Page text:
February 28, 2020 (Friday) - Fasting - A Reflection on Matthew 9:14-15

Then the disciples of John came to him, saying, “Why do we and the Pharisees fast often, but your disciples do not fast?” And Jesus said to them, “The wedding guests cannot mourn as long as the bridegroom is with them, can they? The days will come when the bridegroom is taken away from them, and then they will fast.

Fasting is one of the three things Christians are required to do during Lent, the other two being prayer and almsgiving. But why fast? There are quite literally dozens of reasons why fasting is a good idea, from better health resulting by the detoxification of the body and the rest the stomach obtains to spiritual strength one gains by resisting the demands of hunger.

Let us reflect upon the spiritual reasons, but first let us define fasting in the Christian context. It is a temporary renunciation of something that is intrinsically good — like food, in order to intensify our expression of need for something greater — which is God, and his work in our lives. This voluntary renunciation of something that is good, also helps to build our spiritual muscles, because if we can say no to what is good, then it becomes easier to say to no to what is bad.

But there are other reasons, and we find Scripture replete with them. The primary reason is repentance. After prolonged periods of rebellion, God’s people come to their senses and turn towards God. To give you one example, in the time of Nehemiah “the Israelites gathered together, fasting and wearing sackcloth and putting dust on their heads” (Nehemiah 9:1b). We don’t need to fast to earn God’s forgiveness but as a sign of genuine contrition.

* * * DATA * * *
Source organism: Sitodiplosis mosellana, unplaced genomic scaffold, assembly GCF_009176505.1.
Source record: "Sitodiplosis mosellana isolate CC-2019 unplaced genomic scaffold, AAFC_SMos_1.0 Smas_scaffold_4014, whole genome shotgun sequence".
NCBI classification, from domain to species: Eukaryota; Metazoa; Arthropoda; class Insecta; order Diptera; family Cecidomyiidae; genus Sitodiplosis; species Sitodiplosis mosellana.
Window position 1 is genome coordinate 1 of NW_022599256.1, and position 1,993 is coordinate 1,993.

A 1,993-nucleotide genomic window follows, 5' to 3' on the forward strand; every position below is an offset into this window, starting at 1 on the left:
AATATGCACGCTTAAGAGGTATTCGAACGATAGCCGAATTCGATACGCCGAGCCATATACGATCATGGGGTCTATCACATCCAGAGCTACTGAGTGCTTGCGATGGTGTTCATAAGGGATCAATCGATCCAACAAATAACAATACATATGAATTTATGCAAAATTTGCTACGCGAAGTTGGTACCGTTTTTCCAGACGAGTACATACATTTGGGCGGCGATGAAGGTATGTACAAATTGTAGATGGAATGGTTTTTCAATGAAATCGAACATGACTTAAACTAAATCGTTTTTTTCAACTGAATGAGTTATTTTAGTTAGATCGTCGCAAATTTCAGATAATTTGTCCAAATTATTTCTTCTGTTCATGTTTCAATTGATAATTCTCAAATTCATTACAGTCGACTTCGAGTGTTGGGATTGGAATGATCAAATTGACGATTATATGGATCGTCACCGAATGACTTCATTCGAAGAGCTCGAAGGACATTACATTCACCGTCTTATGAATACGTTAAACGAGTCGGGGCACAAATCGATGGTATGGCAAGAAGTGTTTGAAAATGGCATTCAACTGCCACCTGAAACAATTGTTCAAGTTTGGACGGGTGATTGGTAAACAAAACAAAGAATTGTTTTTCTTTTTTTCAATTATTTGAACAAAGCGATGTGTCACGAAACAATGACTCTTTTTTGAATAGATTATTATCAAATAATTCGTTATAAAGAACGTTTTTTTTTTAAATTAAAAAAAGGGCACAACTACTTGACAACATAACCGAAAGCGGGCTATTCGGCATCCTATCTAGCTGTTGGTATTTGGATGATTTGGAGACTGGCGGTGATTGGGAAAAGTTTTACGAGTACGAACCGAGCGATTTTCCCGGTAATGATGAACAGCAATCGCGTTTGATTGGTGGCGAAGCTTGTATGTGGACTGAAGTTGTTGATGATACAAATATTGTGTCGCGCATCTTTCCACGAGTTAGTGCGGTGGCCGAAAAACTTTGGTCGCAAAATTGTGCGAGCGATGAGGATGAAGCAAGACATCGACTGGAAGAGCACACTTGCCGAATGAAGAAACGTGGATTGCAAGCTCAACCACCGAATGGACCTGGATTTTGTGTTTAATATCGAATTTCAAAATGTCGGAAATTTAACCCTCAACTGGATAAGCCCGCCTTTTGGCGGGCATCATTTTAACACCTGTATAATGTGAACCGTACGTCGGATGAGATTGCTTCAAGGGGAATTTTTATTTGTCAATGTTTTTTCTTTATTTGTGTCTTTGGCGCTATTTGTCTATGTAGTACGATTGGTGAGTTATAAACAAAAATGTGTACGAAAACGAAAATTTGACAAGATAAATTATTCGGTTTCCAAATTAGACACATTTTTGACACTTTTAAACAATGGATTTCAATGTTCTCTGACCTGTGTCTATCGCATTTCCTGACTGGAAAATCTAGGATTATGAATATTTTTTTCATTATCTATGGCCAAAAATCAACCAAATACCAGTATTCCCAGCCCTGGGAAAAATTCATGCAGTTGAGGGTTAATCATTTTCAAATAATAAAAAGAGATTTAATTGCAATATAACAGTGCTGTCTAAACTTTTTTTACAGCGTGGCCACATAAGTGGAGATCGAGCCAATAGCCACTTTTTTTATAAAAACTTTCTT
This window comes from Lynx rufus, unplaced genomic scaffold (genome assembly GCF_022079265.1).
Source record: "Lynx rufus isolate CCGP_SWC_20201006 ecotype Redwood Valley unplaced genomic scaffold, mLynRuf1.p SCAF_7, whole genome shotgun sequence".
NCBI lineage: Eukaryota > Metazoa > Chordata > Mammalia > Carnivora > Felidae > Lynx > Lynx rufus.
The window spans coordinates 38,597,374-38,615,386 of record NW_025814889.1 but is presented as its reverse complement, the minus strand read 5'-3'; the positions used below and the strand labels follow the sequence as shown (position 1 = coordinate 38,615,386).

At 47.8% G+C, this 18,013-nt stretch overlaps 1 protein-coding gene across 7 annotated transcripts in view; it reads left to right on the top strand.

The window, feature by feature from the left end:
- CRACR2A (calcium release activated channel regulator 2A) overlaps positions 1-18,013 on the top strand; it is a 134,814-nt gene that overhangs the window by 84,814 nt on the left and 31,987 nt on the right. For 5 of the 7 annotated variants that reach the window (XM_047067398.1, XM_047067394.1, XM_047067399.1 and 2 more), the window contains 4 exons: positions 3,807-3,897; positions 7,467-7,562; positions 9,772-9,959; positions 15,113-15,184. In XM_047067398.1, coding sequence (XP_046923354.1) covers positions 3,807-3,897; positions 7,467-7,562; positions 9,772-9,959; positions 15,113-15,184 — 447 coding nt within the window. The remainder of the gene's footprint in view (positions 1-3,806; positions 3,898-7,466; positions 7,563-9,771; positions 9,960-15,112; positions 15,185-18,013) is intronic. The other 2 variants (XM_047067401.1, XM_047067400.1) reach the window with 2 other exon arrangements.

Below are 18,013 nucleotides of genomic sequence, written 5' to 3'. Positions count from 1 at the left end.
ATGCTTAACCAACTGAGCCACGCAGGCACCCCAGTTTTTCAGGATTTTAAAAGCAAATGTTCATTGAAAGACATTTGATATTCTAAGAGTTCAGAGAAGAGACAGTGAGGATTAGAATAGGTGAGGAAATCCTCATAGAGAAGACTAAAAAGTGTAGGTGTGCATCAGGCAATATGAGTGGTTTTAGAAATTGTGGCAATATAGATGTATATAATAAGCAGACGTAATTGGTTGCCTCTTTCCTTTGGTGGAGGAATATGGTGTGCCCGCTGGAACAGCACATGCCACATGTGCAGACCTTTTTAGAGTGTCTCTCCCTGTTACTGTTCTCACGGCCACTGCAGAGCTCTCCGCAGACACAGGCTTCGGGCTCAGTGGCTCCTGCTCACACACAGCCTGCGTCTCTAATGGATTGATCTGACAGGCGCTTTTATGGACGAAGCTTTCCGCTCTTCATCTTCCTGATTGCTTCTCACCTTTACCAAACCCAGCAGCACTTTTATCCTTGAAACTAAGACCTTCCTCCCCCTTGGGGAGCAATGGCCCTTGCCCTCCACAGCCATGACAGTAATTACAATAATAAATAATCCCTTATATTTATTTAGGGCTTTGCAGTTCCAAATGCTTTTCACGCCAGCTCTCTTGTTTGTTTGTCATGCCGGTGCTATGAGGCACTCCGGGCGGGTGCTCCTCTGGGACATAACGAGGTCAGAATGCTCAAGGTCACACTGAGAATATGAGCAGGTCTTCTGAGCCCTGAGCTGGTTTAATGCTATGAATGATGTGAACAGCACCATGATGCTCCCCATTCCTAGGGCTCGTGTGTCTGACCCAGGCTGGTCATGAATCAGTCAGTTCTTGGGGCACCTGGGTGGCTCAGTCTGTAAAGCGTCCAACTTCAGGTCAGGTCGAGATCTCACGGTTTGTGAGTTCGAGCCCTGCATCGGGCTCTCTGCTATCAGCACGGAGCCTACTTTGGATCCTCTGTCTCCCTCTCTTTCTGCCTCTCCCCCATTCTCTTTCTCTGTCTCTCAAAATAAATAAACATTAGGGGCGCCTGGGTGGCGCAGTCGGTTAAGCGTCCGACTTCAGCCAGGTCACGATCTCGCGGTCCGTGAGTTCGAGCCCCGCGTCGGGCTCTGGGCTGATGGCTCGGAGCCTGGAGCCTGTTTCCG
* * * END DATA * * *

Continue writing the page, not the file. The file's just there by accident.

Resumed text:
Fasting also gives voice to mourning or grieving calamitous situations. In the book of Esther, when the courtier Hanan plotted to destroy the Jews, “there was great mourning among the Jews, with fasting, weeping and wailing. Many lay in sackcloth and ashes” (Esther 4:3). When we fast, we make a display of faith in God in the midst of tragedies, that he will take us through them.

A third reason is to seek God’s favor. The prophet Ezra proclaimed a fast, so that they would have a safe journey on their return to Jerusalem from exile (see Ezra 8:21). For missionaries, this favor is very important, which is why, one day, while the apostles were worshiping the Lord and fasting, the Holy Spirit told them to set apart Barnabas and Saul for missionary work. “So after they had fasted and prayed, they placed their hands on them and sent them off” (see Acts 13:2-3).

A final reason, although there are plenty more, is that when we fast we declare to God: I need you more than anything else Lord, even food!